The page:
Sustainable House Tour May 10th Northern Tasmania

A chance to talk to the owners of two very different sustainable homes, ask them the burning questions you might have about aspects of sustainability in a home and enjoy some great morning or afternoon tea.

 

Sustainable House Tours – The inside story.

Saturday May 10th

10.30-12.30 & 2.00-4.00

From the folks that brought Sustainable House Day to Northern Tasmania.

 

Come along and pick the brains of sustainable home owners about the nitty gritty of their experiences creating and living in a sustainable home.

 

  • Cost:  By donation. You pay what you think the session was worth.
  • Numbers:  Limited. This ensures that in depth information can be discussed
  • Session Length: 90 minute session at each home. Each home open in the morning and afternoon. You pick the session that suits you.
  • Afternoon/morning tea:  Yum. Will be available
  • Bookings:  Essential. Contact Lisa on 0427 283 403 or email annelisa(at)westnet.com.au Details of locations provided when booking.
  • House locations:  In the Meander Valley

 

Two very different homes.

House 1:        Transformation of a 1940,s weatherboard house that optimises energy efficiency and minimises running costs.

85 Meander Valley rd westbury 2

 

  • Sharing (by blog) extensive research on all materials used for sustainability and availability.
  • Owner built studio extension (mega anchors, double glazing, sustainable flooring, hardwood framing, wool insulation, plastic/wood composite deck)
  • Grid connect solar. Energy efficient lighting
  • Heat pump hot water unit, water saving devices
  • Up-cycled and recycled materials
  • Natural paints and floor finishes
  • Retro fitted insulation (roof and walls) and draught proofing

 

House 2:        Maximum sustainability with minimum environmental footprint. Purpose designed passive solar house.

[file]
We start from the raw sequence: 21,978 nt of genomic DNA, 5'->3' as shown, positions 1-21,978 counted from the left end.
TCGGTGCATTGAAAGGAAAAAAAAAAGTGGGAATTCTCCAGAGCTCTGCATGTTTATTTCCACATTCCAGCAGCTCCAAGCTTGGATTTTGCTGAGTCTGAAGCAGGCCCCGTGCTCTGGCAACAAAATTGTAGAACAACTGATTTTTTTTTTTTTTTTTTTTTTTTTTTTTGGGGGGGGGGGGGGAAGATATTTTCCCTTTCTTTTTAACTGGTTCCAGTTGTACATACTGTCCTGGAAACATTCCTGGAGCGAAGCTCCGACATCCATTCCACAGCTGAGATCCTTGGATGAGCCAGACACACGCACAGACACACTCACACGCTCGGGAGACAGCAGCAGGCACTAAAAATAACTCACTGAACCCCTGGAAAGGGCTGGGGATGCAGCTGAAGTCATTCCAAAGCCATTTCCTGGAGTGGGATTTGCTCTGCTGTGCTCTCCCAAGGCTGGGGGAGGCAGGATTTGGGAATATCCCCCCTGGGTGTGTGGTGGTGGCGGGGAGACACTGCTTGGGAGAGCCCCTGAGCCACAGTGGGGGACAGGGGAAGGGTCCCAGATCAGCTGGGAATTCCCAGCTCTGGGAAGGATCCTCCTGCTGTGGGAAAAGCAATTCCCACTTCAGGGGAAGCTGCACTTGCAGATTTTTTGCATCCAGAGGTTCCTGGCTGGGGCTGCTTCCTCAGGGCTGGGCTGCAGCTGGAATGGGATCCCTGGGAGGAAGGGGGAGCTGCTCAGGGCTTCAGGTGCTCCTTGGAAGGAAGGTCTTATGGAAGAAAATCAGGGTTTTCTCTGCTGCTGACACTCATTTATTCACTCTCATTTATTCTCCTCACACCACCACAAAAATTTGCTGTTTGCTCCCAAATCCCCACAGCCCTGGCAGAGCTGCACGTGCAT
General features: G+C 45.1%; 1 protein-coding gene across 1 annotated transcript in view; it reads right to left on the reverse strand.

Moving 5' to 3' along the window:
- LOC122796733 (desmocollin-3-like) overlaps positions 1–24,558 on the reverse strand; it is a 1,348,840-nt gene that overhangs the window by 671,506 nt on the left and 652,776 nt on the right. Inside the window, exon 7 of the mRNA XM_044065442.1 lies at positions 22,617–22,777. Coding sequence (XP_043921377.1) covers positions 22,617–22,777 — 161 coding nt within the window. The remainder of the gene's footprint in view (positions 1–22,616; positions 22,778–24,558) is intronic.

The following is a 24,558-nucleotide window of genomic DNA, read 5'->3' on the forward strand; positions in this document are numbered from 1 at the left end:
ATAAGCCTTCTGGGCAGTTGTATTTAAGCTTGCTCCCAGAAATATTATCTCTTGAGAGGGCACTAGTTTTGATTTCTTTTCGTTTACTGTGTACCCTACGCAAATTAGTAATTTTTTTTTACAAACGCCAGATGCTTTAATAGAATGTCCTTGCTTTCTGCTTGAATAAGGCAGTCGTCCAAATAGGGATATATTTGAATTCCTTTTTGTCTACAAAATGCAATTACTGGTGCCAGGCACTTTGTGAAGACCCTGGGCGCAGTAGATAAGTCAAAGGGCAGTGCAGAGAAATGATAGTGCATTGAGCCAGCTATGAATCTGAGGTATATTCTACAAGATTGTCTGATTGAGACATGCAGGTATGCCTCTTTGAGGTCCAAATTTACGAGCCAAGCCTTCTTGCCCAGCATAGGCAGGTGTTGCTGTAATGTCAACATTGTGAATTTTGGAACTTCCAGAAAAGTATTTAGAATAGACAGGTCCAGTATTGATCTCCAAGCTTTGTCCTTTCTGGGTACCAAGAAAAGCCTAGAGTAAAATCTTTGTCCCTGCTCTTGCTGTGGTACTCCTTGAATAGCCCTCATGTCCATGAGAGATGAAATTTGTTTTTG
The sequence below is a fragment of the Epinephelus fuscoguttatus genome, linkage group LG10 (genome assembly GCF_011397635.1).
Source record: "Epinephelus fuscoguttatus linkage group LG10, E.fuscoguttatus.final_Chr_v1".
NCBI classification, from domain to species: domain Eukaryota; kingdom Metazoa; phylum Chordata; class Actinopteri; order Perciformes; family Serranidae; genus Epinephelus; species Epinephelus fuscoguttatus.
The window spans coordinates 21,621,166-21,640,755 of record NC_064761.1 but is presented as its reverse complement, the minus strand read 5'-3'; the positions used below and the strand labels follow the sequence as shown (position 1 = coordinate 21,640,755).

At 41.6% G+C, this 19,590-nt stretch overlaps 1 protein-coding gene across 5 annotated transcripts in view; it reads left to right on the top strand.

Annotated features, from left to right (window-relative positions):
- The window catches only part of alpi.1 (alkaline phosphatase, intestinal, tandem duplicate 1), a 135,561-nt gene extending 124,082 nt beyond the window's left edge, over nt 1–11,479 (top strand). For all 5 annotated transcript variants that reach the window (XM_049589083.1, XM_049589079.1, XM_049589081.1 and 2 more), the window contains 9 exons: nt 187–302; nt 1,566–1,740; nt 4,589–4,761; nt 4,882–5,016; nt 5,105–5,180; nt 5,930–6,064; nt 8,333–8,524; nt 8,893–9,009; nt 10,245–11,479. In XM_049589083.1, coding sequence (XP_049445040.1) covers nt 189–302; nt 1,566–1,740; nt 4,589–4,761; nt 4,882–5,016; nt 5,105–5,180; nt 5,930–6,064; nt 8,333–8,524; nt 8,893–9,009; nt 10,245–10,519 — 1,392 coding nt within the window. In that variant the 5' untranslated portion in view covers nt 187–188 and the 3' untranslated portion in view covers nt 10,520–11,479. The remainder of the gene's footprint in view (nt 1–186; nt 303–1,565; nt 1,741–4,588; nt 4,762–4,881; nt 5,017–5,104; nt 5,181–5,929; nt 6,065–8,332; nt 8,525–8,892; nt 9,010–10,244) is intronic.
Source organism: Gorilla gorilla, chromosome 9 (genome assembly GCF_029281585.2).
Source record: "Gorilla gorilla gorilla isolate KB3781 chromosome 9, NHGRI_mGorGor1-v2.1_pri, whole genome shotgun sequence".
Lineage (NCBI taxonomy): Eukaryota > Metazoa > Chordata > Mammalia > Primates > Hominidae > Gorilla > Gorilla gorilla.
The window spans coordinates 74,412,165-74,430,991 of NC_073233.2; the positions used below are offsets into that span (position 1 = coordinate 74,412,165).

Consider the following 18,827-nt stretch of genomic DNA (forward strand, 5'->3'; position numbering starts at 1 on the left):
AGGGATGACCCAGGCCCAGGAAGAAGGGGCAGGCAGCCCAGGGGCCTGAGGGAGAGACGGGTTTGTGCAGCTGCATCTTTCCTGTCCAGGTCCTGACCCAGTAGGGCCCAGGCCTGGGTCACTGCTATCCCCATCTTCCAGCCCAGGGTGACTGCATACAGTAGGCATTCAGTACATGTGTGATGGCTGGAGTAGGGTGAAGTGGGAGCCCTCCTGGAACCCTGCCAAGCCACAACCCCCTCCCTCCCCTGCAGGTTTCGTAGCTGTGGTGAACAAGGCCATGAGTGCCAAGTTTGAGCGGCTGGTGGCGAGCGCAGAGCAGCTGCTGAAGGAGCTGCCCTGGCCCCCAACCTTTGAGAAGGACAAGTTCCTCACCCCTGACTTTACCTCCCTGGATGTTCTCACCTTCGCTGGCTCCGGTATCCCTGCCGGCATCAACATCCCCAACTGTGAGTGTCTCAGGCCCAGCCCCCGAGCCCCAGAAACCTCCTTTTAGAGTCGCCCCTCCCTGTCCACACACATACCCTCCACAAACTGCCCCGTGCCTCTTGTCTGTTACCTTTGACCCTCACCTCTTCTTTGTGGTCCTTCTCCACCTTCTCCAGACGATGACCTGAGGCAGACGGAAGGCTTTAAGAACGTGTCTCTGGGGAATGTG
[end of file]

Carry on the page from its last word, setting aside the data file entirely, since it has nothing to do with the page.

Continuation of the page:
100_2452

  • Passive solar design
  • Recycled materials
  • Stand alone solar power
  • Composting toilet
  • Permaculture garden with swales
  • Onsite greywater treatment system
  • water reticulation system for house and garden using dams, tanks and solar pumps
  • Owner built
Advertisements

Strippers !!!

Not what you might think though.  These strippers were environmentally friendly and were being tested on our exterior weatherboards to see which one worked the best before we bought large amounts to remove many layers of paint.

We trialled three different strippers.

  • Peel Away, a product that you layer on and then cover with a plastic sheeting. This is supposed to encasulate the paint.
  • Bio Stripper. Made by Bio Paints.
  • Soy Gel. Made in the USA based upon Soy Beans.

Peel Away trial product

peel away result

peel away result

Soy Gel result

Soy Gel result

Result of Bio Stripper

Result of Bio Stripper

The Soy Gel product showed the most promise, however it would take an awful lot of stripper to remove the six layers of paint that are on the 80 square meters of weatherboard and 40 square meters of window frames.
We had used methylated spirits ti see if the paint was acrylic or oil based and this test told us that the paint layers were acrylic. (if  you wipe a metho soaked rag on the paint and the colour comes off then it is probably acrylic paint) However this did not make sense as the house is from the early 1950’s and acrylic based exterior paints were not in common use back then. This was a niggle as if there was oil based enamel paint then it would likely be lead based. After more internet research we emailed greenpainters.com.au and The Lead Group Inc  a website dedicated to eradicating lead poisoning.  I wanted to find out whether lead would have been present in acrylic paints. The answer was no but that some oil based paints can dissolve in methylated spirits and that we should purchase a lead test kit. Which we duly did from a paint retailer and tried it on  the deepest layer of paint and it showed up as lead based.
pink means lead is present !!

pink means lead is present !!

A Swedish Stripper from New Zealand !!

 

The stripper saga continues!

 

After trying various strippers I came across a different kind of stripper from Sweden.  A redhead in fact.

It is called a Speedheater and uses two infrared elements to heat up the paint. Invented in Sweden it is designed to not heat the paint enough to release the plumbic gas which is given off by lead based paints therefore much safer than heat guns or blowtorches.

speedheater in action

speedheater in action

Distributed by I-Strip from New Zealand it is not the cheapest tool in the world but it compares to the total price we would have to have paid for chemical strippers and we will have it to use again and again.

Heat it unti it bubbles
Heat it until it bubbles

I found quite a bit of information on US based websites singing its praises and there are lots of photo’s on the I-Strip website. It arrived today and first results are very promising. It heats an area in about 30 – 60 seconds which you then strip using their very good Swedish scraper. We bought a package that includes a slider sytem which you screw to the house and allows you to be heating an area whilst scraping the area that was previously heated.scrape it off